The Practice act of 1912 altered this rule to the extent of allowing an appeal and a review of such an order.

Mr. Justice Bergen, who wrote the opinion, said:

"Section 15 of the new Practice act (Pamph. L. 1912, p. 380) provides that 'subject to rules, any frivolous or sham defense to the whole or any part of the complaint may be struck out; or, if it appear probable that a defense is frivolous or sham, defendant may be allowed to defend on terms. Defendant, after final judgment, may appeal from any order made against him under this section.'

"This section being made expressly 'subject to rules' must be read in connection with rules 80 to 84, inclusive, relating to the entry of summary judgments. Rule 80 provides that 'the answer may be struck out and judgment final may be entered upon motion and affidavit as hereinafter provided, unless the defendant by affidavit or other proofs shall show such facts as may be deemed, by the judge hearing the motion, sufficient to entitle him to defend.'

"Rule 81 requires that the motion to strike out be made upon affidavit of 'the plaintiff or that of any other person cognizant of the facts, verifying the cause of action, and stating the amount claimed, and his belief that there is no defense of the action.' Reading the rules, to which the statute is subject, and the statute together, a plaintiff will be entitled to a summary judgment upon presenting an affidavit complying with rule 81, which should set out fully the facts upon

[108 NJL Page 175]

which the cause of action is based, unless the defendant by affidavit or other proof shall show facts deemed by the judge hearing the motion sufficient to entitle him to defend. This confers upon the judge the power to determine the sufficiency of the facts set up by the defendant, and his conclusion that they are not sufficient should not be set aside unless the sufficiency clearly appears."

In the case sub judice, the defendant did not by his affidavit or other proof show facts deemed by the judge hearing the motion sufficient to entitle him to sustain his counter-claim and his conclusion that they were not sufficient should not be set aside by this court unless the sufficiency clearly appears.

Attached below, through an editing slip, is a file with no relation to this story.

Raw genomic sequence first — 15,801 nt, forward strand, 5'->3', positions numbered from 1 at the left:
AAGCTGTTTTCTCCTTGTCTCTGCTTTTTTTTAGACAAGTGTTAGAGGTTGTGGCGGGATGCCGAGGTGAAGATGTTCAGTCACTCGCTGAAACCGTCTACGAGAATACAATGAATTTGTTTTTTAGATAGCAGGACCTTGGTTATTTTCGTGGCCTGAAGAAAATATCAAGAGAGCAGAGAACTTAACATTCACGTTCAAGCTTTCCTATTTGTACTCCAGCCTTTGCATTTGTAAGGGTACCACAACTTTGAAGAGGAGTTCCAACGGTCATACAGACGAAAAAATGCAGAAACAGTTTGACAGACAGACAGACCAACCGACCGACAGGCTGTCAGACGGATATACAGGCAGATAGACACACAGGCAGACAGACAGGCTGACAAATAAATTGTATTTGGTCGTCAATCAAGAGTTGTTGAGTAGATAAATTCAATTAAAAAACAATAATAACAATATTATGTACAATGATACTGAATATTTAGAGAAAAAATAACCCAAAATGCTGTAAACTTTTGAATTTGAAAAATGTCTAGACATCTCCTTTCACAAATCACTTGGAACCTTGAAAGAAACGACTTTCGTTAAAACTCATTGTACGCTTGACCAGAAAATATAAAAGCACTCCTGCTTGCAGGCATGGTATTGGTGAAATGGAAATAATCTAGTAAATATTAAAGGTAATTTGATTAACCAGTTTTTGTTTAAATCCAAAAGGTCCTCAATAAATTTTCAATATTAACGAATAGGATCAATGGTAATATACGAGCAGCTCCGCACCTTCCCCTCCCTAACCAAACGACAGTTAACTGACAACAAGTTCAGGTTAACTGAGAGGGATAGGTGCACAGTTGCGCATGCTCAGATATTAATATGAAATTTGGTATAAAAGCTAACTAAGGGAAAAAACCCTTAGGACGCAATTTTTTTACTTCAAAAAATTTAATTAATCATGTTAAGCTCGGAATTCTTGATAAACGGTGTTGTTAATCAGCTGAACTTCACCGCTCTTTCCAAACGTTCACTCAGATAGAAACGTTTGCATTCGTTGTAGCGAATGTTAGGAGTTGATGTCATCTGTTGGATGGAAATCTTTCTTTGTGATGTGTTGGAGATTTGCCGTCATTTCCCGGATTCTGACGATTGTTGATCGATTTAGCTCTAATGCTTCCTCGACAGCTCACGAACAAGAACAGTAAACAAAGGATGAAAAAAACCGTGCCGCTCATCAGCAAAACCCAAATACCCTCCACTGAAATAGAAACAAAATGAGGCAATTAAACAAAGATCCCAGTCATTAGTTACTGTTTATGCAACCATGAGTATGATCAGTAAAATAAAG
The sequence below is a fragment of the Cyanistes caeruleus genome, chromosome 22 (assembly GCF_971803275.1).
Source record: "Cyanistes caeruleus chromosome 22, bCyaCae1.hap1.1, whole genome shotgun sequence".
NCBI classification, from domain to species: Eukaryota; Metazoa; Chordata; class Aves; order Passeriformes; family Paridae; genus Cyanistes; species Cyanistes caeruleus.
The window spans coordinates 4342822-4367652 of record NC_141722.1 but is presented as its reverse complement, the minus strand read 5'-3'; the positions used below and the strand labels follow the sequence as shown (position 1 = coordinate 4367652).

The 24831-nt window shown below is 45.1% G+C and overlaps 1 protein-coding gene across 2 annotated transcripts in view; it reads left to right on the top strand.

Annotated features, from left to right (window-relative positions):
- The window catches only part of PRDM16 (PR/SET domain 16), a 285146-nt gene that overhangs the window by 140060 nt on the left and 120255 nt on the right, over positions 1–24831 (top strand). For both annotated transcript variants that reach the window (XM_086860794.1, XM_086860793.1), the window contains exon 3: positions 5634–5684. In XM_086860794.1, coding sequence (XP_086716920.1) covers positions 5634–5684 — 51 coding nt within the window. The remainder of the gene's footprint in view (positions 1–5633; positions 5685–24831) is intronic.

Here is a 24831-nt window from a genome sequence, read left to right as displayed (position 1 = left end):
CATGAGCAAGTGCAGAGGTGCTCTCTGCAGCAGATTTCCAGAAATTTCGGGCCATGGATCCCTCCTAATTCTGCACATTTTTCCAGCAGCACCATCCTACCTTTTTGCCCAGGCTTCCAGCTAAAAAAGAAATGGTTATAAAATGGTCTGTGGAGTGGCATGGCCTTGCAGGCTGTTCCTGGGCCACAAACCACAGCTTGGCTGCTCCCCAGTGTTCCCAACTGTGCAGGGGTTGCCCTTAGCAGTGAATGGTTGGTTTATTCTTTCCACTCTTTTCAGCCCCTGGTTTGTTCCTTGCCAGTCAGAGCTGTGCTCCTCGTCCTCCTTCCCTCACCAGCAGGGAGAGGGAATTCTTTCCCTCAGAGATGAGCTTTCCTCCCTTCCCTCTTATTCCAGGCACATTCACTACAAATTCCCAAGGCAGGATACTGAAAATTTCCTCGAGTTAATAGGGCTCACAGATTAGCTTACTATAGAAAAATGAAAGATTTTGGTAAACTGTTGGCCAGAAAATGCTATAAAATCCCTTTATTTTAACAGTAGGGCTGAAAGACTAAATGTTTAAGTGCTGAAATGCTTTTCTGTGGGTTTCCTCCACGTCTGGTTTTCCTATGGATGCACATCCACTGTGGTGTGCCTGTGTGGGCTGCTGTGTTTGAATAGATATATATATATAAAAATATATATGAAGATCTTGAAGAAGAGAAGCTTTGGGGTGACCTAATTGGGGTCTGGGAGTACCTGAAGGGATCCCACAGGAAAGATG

We are of the opinion that such sufficiency does not clearly appear.

An examination of the pleadings and the affidavit of the defendant clearly shows that the statements contained in defendant's affidavit were not within his own knowledge but based upon hearsay.

There is no attempt in the affidavit which was made by the defendant himself to prove the truth of the allegation that Maier had collected moneys as the agent of the West Orange Estates, Incorporated, and had failed to turn these moneys over to the corporation. All that the defendant says in his affidavit is that he learned from the West Orange Estates, Incorporated, accountant, that the company's books disclosed such a defalcation. What the accountant told the defendant, of course, is purely hearsay. If he desired to prove the company's account against Maier he should have had an affidavit of the accountant who had charge of the books, showing what the books disclosed. But even if the books had disclosed the situation claimed by the defendant to exist that would not have supported his claim against Maier. In order to do that it was necessary for him to prove as a fact that Maier had collected moneys as the agent of the West Orange Estates, Incorporated, the amount of the collections and also the failure to turn the moneys over to the company.

The affidavit contains nothing in the way of proof

[108 NJL Page 176]

upon these fundamental questions, and we think the Circuit Court therefore was right in striking out the counter-claims in each of the cases and that the judgments under review should be affirmed.

For affirmance -- THE CHIEF JUSTICE, TRENCHARD, PARKER, CAMPBELL, LLOYD, CASE, BODINE, DALY, DONGES, VAN BUSKIRK, KAYS, HETFIELD, DEAR, WELLS, JJ. 14.

For reversal -- None.

19311019